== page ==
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Ultrasound guidance to perform intra-articular injection of gadolinium-based contrast material for magnetic resonance arthrography as an alternative to fluoroscopy: the time is now

Ultrasound guidance to perform intra-articular injection of gadolinium-based contrast material for magnetic resonance arthrography as an alternative to fluoroscopy: the time is now

European Radiology 26(5): 1221-1225

Magnetic resonance (MR) imaging has been definitively established as the reference standard in the evaluation of joints in the body. Similarly, magnetic resonance arthrography has emerged as a technique that has been proven to increase significantly the diagnostic performance if compared with conventional MR imaging, especially when dealing with fibrocartilage and articular cartilage abnormalities. Diluted gadolinium can be injected in the joint space using different approaches: under palpation using anatomic landmarks or using an imaging guidance, such as fluoroscopy, computed tomography, or ultrasound. Fluoroscopy has been traditionally used, but the involvement of ionizing radiation should represent a remarkable limitation of this modality. Conversely, ultrasound has emerged as a feasible, cheap, quick, and radiation-free modality that can be used to inject joints, with comparable accuracy of fluoroscopy. In the present paper, we discuss the advantages and disadvantages of using fluoroscopy or ultrasound in injecting gadolinium-based contrast agents in joints to perform magnetic resonance arthrography, also in view of the new EuroSAFE Imaging initiative promoted by the European Society of Radiology and the recent updates to the European Atomic Energy Community 2013/59 directive on the medical use of ionizing radiation. • Intra-articular contrast agent injection can be performed using different imaging modalities • Fluoroscopy is widely used, but uses ionizing radiation • Ultrasound is an accurate, quick, and radiation-free modality for joint injection • X-rays should be avoided when other radiation-free modalities can be used.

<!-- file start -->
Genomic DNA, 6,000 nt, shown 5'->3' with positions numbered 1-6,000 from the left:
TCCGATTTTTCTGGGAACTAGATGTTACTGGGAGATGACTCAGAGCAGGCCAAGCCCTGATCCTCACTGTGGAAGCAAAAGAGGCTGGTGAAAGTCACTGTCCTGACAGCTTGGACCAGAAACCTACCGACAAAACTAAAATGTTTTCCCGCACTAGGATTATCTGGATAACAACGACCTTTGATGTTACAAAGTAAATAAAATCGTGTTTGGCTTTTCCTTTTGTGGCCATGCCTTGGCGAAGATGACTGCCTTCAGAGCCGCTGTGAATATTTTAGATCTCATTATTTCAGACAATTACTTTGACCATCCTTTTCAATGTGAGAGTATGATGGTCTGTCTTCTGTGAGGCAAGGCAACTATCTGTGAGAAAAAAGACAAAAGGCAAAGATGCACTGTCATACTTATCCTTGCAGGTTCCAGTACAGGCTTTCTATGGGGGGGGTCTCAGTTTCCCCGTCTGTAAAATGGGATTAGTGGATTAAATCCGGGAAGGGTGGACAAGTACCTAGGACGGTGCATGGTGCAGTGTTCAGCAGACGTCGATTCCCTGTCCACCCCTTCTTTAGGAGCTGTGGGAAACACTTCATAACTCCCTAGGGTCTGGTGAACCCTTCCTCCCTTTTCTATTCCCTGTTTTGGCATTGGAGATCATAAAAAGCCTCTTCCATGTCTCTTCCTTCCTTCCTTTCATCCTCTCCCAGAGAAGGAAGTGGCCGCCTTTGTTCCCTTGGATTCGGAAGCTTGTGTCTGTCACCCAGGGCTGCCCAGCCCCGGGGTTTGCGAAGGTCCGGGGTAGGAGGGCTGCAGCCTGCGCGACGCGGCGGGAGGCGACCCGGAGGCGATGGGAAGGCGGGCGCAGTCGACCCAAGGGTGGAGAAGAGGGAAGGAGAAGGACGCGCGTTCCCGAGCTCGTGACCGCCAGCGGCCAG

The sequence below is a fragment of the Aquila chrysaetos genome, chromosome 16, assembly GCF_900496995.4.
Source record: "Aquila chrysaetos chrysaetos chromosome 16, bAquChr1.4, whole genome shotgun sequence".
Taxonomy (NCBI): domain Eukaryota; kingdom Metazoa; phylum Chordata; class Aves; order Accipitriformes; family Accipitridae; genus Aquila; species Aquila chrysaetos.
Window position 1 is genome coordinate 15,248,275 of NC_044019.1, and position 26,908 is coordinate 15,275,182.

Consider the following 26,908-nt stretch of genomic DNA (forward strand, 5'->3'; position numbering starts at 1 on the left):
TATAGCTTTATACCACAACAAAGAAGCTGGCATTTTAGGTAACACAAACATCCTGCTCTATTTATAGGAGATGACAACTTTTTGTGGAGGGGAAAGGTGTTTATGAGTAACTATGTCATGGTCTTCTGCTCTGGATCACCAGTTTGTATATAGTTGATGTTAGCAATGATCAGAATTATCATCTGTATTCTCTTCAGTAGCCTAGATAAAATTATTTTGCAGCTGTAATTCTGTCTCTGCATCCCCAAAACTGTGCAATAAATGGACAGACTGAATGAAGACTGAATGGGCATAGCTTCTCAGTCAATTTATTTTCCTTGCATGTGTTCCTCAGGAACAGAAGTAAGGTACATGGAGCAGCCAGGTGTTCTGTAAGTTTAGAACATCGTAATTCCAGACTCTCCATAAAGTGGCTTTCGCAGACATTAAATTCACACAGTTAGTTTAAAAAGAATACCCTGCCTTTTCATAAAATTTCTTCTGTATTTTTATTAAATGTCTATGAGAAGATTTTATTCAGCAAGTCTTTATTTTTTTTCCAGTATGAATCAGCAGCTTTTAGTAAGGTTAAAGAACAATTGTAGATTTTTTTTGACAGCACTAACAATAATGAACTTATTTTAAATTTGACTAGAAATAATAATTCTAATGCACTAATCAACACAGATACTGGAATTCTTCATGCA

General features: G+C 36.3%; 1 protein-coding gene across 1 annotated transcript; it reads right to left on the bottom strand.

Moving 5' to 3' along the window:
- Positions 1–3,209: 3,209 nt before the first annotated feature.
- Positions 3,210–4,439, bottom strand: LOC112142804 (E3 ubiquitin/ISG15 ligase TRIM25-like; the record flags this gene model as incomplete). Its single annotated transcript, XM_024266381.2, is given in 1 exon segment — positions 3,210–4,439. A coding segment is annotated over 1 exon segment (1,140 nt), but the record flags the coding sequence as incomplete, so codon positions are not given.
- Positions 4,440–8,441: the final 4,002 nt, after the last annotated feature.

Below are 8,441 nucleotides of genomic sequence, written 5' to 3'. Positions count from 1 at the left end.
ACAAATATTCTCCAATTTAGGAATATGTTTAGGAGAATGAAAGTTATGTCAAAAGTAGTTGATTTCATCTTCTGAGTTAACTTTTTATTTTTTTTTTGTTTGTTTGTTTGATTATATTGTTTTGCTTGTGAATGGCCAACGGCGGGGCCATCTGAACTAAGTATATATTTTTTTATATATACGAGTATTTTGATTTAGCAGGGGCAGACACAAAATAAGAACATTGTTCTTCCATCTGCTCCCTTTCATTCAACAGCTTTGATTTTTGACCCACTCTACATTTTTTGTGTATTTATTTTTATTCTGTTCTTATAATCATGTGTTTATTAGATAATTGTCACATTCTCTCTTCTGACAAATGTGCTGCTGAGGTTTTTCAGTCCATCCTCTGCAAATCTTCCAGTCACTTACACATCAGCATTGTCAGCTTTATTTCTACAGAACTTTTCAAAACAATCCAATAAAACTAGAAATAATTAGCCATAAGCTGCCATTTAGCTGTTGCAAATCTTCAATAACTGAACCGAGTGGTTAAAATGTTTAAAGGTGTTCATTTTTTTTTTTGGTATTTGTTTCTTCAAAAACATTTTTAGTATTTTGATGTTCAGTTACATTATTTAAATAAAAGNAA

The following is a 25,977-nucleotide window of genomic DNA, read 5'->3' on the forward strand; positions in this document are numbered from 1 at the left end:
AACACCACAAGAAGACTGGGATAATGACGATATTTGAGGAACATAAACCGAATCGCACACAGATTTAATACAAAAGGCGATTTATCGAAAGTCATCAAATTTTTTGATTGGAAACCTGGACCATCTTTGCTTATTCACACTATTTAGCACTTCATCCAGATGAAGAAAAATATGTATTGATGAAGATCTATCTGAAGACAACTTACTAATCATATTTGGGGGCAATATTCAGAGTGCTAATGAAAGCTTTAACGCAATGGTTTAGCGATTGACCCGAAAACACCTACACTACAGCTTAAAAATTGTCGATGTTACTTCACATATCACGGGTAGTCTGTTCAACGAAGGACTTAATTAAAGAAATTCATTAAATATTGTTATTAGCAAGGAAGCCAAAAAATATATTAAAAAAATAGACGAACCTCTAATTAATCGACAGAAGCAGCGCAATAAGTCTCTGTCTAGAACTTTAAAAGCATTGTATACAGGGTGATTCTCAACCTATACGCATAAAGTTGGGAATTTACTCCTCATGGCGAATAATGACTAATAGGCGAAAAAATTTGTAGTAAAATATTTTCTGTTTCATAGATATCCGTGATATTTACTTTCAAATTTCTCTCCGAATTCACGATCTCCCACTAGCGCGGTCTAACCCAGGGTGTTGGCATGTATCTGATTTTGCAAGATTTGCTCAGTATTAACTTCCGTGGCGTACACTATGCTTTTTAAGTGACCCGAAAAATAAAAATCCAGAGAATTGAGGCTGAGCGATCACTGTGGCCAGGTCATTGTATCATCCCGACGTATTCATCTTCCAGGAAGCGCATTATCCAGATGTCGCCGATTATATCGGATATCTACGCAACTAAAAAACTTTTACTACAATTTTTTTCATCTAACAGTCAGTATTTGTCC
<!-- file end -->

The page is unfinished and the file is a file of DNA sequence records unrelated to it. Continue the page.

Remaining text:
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Accession: 059191852

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PMID: 26253260

DOI: 10.1007/s00330-015-3945-3

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